sardina foodie
Up to 70% off luxury travel
on country retreats Find out more
Latest stories from i100
Have you tried new the Independent Digital Edition apps?
Independent Dating
and  

By clicking 'Search' you
are agreeing to our
Terms of Use.

iJobs Job Widget
iJobs General

IT Transition Manager - Stirling - Banking - £400

£400 - £420 per day: Orgtel: IT Transition Manager - Banking - Scotland - £400...

General Cover Teacher

£100 - £105 per day: Randstad Education Cardiff: Secondary Teachers of all sub...

Associate Recruitment Consultant

£18000 - £23000 per annum + OTE: SThree: SThree are a global FTSE 250 busines...

English Teacher

£110 - £130 per day + Pay between ?110 - ?130 Day: Randstad Education Cardiff:...

Day In a Page

Screwing your way to the top? Good for Lana Del Rey for helping kill that myth

Screwing your way to the top?

Good for Lana Del Rey for helping kill that myth, says Grace Dent
Will the young Britons fighting in Syria be allowed to return home and resume their lives?

Will Britons fighting in Syria be able to resume their lives?

Tony Blair's Terrorism Act 2006 has made it an offence to take part in military action abroad with a "political, ideological, religious or racial motive"
Beyoncé poses as Rosie the Riveter, the wartime poster girl who became a feminist pin-up

Beyoncé poses as Rosie the Riveter

The wartime poster girl became the ultimate American symbol of female empowerment
The quest to find the perfect pair of earphones: Are custom, 3D printed earbuds the solution?

The quest to find the perfect pair of earphones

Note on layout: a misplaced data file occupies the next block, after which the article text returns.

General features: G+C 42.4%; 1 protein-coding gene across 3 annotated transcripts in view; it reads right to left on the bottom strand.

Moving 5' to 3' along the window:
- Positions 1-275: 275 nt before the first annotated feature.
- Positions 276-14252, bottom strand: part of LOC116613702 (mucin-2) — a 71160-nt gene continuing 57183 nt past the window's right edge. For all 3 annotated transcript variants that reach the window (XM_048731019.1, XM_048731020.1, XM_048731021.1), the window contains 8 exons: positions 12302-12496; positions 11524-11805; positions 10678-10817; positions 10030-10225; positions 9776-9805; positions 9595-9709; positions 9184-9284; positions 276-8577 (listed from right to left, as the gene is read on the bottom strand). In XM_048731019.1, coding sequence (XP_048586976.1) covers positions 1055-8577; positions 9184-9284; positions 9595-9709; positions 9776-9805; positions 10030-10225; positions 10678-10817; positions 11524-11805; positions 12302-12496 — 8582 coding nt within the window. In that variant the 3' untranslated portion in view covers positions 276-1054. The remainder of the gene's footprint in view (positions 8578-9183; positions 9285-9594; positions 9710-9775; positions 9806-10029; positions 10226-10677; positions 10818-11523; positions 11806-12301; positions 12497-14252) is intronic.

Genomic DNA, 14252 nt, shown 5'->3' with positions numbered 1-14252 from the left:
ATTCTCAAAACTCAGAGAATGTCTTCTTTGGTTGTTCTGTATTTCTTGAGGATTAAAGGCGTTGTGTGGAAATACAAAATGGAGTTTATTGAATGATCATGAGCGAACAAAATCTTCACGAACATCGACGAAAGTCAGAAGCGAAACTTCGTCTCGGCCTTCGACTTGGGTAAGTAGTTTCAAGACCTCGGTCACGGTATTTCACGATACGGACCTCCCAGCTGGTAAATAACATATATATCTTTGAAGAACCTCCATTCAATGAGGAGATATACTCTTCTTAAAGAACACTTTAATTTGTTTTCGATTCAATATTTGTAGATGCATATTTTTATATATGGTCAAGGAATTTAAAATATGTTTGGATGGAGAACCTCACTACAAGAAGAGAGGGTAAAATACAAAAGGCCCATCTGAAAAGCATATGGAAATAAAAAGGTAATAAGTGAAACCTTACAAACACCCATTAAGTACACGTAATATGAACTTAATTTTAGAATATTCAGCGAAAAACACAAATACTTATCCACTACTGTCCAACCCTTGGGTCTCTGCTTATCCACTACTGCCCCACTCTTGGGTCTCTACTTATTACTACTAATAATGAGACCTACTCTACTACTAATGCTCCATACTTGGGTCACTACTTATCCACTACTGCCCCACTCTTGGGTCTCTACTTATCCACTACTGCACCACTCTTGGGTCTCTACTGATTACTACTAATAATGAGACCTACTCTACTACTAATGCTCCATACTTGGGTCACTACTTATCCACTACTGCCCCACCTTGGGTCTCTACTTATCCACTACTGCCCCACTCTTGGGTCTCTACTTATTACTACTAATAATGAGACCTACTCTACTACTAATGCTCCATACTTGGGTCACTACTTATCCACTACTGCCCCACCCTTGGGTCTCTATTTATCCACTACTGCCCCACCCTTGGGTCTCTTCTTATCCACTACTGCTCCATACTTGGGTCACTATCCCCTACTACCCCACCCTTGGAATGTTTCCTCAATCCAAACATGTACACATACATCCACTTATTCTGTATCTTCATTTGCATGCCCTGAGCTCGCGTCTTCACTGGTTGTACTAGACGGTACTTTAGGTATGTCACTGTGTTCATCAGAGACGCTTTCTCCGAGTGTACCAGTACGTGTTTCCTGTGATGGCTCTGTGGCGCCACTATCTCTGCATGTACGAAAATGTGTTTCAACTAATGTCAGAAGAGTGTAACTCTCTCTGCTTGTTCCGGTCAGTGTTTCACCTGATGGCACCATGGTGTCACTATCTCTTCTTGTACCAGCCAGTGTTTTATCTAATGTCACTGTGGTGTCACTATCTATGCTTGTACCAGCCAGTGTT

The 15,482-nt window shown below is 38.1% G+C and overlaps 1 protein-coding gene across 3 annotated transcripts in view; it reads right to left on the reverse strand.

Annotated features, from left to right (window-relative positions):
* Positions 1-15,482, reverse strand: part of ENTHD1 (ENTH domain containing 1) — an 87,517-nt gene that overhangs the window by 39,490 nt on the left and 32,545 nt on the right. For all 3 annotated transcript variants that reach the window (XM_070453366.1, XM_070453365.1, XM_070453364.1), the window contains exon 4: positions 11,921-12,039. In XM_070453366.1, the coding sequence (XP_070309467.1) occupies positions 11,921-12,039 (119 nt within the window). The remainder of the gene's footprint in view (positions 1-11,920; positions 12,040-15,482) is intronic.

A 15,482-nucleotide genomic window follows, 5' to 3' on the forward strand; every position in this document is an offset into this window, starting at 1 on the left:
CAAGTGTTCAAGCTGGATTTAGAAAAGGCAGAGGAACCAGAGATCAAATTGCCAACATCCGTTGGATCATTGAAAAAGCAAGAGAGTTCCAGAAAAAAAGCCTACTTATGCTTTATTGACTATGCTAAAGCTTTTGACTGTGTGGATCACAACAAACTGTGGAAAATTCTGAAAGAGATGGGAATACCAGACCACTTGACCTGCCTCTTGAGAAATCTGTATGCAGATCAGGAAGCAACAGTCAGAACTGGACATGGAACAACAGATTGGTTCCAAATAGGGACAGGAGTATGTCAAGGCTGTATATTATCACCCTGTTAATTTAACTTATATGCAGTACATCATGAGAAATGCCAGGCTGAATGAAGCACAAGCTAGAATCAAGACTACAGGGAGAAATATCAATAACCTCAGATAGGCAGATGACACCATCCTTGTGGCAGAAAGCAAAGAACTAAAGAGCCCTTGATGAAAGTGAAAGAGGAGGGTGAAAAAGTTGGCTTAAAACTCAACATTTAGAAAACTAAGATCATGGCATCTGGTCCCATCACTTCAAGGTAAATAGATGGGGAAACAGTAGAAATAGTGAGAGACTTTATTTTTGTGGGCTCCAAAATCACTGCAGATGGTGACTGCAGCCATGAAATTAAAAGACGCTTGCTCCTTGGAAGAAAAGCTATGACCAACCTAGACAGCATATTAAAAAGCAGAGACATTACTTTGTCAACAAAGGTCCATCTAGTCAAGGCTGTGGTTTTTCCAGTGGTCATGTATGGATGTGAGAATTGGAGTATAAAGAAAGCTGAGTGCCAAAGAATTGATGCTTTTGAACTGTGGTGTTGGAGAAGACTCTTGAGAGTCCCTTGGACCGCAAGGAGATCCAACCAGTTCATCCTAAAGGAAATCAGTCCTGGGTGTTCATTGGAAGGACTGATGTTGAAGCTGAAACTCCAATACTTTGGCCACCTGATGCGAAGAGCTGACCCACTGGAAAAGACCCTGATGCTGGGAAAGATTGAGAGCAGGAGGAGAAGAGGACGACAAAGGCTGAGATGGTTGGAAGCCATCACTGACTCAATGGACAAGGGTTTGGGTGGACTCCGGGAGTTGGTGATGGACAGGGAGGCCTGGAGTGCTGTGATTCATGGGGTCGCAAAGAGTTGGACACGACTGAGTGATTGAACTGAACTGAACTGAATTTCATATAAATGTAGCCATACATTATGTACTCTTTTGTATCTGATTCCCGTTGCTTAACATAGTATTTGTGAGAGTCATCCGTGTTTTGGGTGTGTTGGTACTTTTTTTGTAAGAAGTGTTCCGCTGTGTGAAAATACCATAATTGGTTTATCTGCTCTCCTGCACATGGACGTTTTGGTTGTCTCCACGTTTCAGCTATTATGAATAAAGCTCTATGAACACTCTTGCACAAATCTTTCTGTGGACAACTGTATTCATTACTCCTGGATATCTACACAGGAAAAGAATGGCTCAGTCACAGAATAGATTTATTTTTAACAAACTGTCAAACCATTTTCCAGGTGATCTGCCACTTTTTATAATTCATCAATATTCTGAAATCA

Earphones don't fit properly, offer mediocre audio quality and can even be painful. So the quest to design the perfect pair is music to Seth Stevenson's ears
US Army's shooting star: Lt-Col Steven Cole is the man Hollywood calls when it wants to borrow a tank or check a military uniform

Meet the US Army's shooting star

Lt-Col Steven Cole is the man Hollywood calls when it wants to borrow a tank or check a military uniform
Climate change threatens to make the antarctic fur seal extinct

Take a good look while you can

How climate change could wipe out this seal
Should emergency hospital weddings be made easier for the terminally ill?

Farewell, my lovely

Should emergency hospital weddings be made easier?
Man Booker Prize 2014 longlist: Crowdfunded novel nominated for first time

Crowdfunded novel nominated for Booker Prize

Paul Kingsnorth's 'The Wake' is in contention for the prestigious award
Vladimir Putin employs a full-time food taster to ensure his meals aren't poisoned

Vladimir Putin employs a full-time food taster

John Walsh salutes those brave souls who have, throughout history, put their knives on the line
Tour de France effect brings Hollywood blockbusters to Yorkshire

Tour de France effect brings Hollywood blockbusters to Yorkshire

A $25m thriller starring Sam Worthington to be made in God's Own Country
Will The Minerva Project - the first 'elite' American university to be launched in a century - change the face of higher learning?

Will The Minerva Project change the face of higher learning?

The university has no lecture halls, no debating societies, no sports teams and no fraternities. Instead, the 33 students who have made the cut at Minerva, will travel the world and change the face of higher learning
The 10 best pedicure products

Feet treat: 10 best pedicure products

Bags packed and all prepped for holidays, but feet in a state? Get them flip-flop-ready with our pick of the items for a DIY treatment
Commonwealth Games 2014: Great Scots! Planes and pipers welcome in Glasgow's Games

Commonwealth Games 2014

Great Scots! Planes and pipers welcome in Glasgow's Games
Jack Pitt-Brooke: Manchester City and Patrick Vieira make the right stand on racism

Jack Pitt-Brooke

Manchester City and Patrick Vieira make the right stand on racism
How Terry Newton tragedy made iron men seek help to tackle their psychological demons

How Newton tragedy made iron men seek help to tackle their psychological demons

Over a hundred rugby league players have contacted clinic to deal with mental challenges of game